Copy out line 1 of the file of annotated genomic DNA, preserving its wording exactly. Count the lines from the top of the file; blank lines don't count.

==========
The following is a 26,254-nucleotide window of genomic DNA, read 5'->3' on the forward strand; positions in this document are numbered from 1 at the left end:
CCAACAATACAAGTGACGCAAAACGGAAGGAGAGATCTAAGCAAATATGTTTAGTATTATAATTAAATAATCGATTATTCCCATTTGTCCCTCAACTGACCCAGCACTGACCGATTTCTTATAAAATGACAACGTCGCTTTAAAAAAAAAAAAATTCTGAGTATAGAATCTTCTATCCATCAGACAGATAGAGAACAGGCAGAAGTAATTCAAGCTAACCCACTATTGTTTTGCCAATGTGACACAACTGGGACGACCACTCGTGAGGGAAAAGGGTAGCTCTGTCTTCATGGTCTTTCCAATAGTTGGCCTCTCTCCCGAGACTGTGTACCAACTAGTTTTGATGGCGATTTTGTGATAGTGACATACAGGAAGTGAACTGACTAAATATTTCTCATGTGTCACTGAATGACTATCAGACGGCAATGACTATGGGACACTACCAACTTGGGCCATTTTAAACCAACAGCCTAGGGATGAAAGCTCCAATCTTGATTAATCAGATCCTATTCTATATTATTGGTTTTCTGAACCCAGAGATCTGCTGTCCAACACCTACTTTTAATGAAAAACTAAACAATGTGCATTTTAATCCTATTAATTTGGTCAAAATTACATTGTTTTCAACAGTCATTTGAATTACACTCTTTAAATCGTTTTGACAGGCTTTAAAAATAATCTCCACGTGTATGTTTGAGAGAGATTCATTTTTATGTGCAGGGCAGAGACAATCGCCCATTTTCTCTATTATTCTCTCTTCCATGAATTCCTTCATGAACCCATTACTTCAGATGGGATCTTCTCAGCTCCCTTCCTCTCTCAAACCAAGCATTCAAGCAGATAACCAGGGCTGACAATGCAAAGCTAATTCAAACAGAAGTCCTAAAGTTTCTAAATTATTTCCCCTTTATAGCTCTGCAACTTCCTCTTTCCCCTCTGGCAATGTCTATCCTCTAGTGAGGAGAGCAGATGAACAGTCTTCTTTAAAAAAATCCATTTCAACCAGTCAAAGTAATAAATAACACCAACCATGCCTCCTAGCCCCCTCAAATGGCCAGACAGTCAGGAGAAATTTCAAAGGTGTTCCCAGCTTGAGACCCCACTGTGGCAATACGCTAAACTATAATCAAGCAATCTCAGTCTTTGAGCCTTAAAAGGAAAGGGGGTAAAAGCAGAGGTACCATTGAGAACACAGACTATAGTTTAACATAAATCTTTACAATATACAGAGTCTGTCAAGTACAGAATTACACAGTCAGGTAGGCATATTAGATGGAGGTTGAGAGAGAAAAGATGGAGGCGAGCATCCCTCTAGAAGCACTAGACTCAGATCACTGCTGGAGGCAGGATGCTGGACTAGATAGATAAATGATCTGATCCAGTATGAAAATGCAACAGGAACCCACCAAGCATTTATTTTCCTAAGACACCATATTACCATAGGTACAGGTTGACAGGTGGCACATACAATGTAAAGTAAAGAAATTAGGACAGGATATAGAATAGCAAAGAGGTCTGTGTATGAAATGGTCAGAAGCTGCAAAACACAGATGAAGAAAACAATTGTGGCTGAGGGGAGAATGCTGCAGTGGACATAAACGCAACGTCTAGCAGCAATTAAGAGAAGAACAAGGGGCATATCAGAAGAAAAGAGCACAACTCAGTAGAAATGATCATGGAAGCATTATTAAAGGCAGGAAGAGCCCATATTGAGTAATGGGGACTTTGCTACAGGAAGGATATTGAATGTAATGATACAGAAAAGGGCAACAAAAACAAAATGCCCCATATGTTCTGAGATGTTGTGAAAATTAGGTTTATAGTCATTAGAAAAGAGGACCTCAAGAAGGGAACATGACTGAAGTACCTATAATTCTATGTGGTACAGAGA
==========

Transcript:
The following is a 26,254-nucleotide window of genomic DNA, read 5'->3' on the forward strand; positions in this document are numbered from 1 at the left end: